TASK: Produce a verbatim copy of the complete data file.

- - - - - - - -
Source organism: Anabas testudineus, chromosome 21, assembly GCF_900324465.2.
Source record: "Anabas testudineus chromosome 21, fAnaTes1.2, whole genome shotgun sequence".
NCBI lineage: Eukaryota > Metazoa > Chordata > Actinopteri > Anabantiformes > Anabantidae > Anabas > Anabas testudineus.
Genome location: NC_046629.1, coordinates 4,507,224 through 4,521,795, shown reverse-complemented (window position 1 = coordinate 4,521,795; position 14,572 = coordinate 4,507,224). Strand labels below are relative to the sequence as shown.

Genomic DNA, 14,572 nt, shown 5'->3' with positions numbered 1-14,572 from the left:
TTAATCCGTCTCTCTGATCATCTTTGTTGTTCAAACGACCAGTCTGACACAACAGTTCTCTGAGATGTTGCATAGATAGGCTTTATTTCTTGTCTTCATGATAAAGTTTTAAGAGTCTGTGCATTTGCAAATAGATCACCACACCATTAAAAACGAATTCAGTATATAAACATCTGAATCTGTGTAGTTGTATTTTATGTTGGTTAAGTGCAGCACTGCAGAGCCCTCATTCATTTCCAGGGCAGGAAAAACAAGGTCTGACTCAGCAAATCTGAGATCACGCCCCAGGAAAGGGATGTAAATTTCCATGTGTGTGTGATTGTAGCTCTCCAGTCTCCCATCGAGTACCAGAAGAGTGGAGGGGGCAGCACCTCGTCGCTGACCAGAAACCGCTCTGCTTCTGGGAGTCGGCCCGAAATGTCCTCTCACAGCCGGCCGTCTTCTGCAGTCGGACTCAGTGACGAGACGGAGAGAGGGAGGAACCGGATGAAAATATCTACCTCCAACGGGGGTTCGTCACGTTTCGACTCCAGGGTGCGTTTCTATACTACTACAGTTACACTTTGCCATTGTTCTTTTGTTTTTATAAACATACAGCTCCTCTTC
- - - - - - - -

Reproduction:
Source organism: Anabas testudineus, chromosome 21, assembly GCF_900324465.2.
Source record: "Anabas testudineus chromosome 21, fAnaTes1.2, whole genome shotgun sequence".
NCBI lineage: Eukaryota > Metazoa > Chordata > Actinopteri > Anabantiformes > Anabantidae > Anabas > Anabas testudineus.
Genome location: NC_046629.1, coordinates 4,507,224 through 4,521,795, shown reverse-complemented (window position 1 = coordinate 4,521,795; position 14,572 = coordinate 4,507,224). Strand labels below are relative to the sequence as shown.

Genomic DNA, 14,572 nt, shown 5'->3' with positions numbered 1-14,572 from the left:
TTAATCCGTCTCTCTGATCATCTTTGTTGTTCAAACGACCAGTCTGACACAACAGTTCTCTGAGATGTTGCATAGATAGGCTTTATTTCTTGTCTTCATGATAAAGTTTTAAGAGTCTGTGCATTTGCAAATAGATCACCACACCATTAAAAACGAATTCAGTATATAAACATCTGAATCTGTGTAGTTGTATTTTATGTTGGTTAAGTGCAGCACTGCAGAGCCCTCATTCATTTCCAGGGCAGGAAAAACAAGGTCTGACTCAGCAAATCTGAGATCACGCCCCAGGAAAGGGATGTAAATTTCCATGTGTGTGTGATTGTAGCTCTCCAGTCTCCCATCGAGTACCAGAAGAGTGGAGGGGGCAGCACCTCGTCGCTGACCAGAAACCGCTCTGCTTCTGGGAGTCGGCCCGAAATGTCCTCTCACAGCCGGCCGTCTTCTGCAGTCGGACTCAGTGACGAGACGGAGAGAGGGAGGAACCGGATGAAAATATCTACCTCCAACGGGGGTTCGTCACGTTTCGACTCCAGGGTGCGTTTCTATACTACTACAGTTACACTTTGCCATTGTTCTTTTGTTTTTATAAACATACAGCTCCTCTTC